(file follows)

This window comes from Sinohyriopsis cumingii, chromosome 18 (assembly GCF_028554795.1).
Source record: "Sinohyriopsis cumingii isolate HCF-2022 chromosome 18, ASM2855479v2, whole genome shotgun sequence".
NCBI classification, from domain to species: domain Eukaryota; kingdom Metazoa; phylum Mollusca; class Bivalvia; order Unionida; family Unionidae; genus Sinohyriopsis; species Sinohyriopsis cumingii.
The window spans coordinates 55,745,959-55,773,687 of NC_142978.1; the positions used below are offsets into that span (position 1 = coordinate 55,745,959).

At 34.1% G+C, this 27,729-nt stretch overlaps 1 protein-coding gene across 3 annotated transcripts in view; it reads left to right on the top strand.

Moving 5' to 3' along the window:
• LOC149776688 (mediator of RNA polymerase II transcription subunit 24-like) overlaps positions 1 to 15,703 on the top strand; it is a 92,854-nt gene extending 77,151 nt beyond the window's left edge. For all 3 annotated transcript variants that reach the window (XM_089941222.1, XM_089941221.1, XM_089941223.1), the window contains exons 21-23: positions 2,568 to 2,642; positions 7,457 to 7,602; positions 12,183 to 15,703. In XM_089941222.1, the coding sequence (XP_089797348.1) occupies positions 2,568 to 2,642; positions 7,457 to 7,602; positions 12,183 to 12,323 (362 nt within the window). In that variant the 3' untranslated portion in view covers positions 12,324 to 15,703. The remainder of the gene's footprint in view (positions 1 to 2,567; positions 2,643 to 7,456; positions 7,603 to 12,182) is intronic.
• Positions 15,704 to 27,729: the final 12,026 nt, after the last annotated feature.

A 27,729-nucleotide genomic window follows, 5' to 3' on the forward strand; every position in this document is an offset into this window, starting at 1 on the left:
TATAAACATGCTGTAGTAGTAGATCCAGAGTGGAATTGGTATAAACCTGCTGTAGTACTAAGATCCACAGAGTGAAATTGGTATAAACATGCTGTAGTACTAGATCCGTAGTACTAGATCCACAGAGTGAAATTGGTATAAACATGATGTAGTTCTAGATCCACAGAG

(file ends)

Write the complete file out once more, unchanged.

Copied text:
This window comes from Sinohyriopsis cumingii, chromosome 18 (assembly GCF_028554795.1).
Source record: "Sinohyriopsis cumingii isolate HCF-2022 chromosome 18, ASM2855479v2, whole genome shotgun sequence".
NCBI classification, from domain to species: domain Eukaryota; kingdom Metazoa; phylum Mollusca; class Bivalvia; order Unionida; family Unionidae; genus Sinohyriopsis; species Sinohyriopsis cumingii.
The window spans coordinates 55,745,959-55,773,687 of NC_142978.1; the positions used below are offsets into that span (position 1 = coordinate 55,745,959).

At 34.1% G+C, this 27,729-nt stretch overlaps 1 protein-coding gene across 3 annotated transcripts in view; it reads left to right on the top strand.

Moving 5' to 3' along the window:
• LOC149776688 (mediator of RNA polymerase II transcription subunit 24-like) overlaps positions 1 to 15,703 on the top strand; it is a 92,854-nt gene extending 77,151 nt beyond the window's left edge. For all 3 annotated transcript variants that reach the window (XM_089941222.1, XM_089941221.1, XM_089941223.1), the window contains exons 21-23: positions 2,568 to 2,642; positions 7,457 to 7,602; positions 12,183 to 15,703. In XM_089941222.1, the coding sequence (XP_089797348.1) occupies positions 2,568 to 2,642; positions 7,457 to 7,602; positions 12,183 to 12,323 (362 nt within the window). In that variant the 3' untranslated portion in view covers positions 12,324 to 15,703. The remainder of the gene's footprint in view (positions 1 to 2,567; positions 2,643 to 7,456; positions 7,603 to 12,182) is intronic.
• Positions 15,704 to 27,729: the final 12,026 nt, after the last annotated feature.

A 27,729-nucleotide genomic window follows, 5' to 3' on the forward strand; every position in this document is an offset into this window, starting at 1 on the left:
TATAAACATGCTGTAGTAGTAGATCCAGAGTGGAATTGGTATAAACCTGCTGTAGTACTAAGATCCACAGAGTGAAATTGGTATAAACATGCTGTAGTACTAGATCCGTAGTACTAGATCCACAGAGTGAAATTGGTATAAACATGATGTAGTTCTAGATCCACAGAG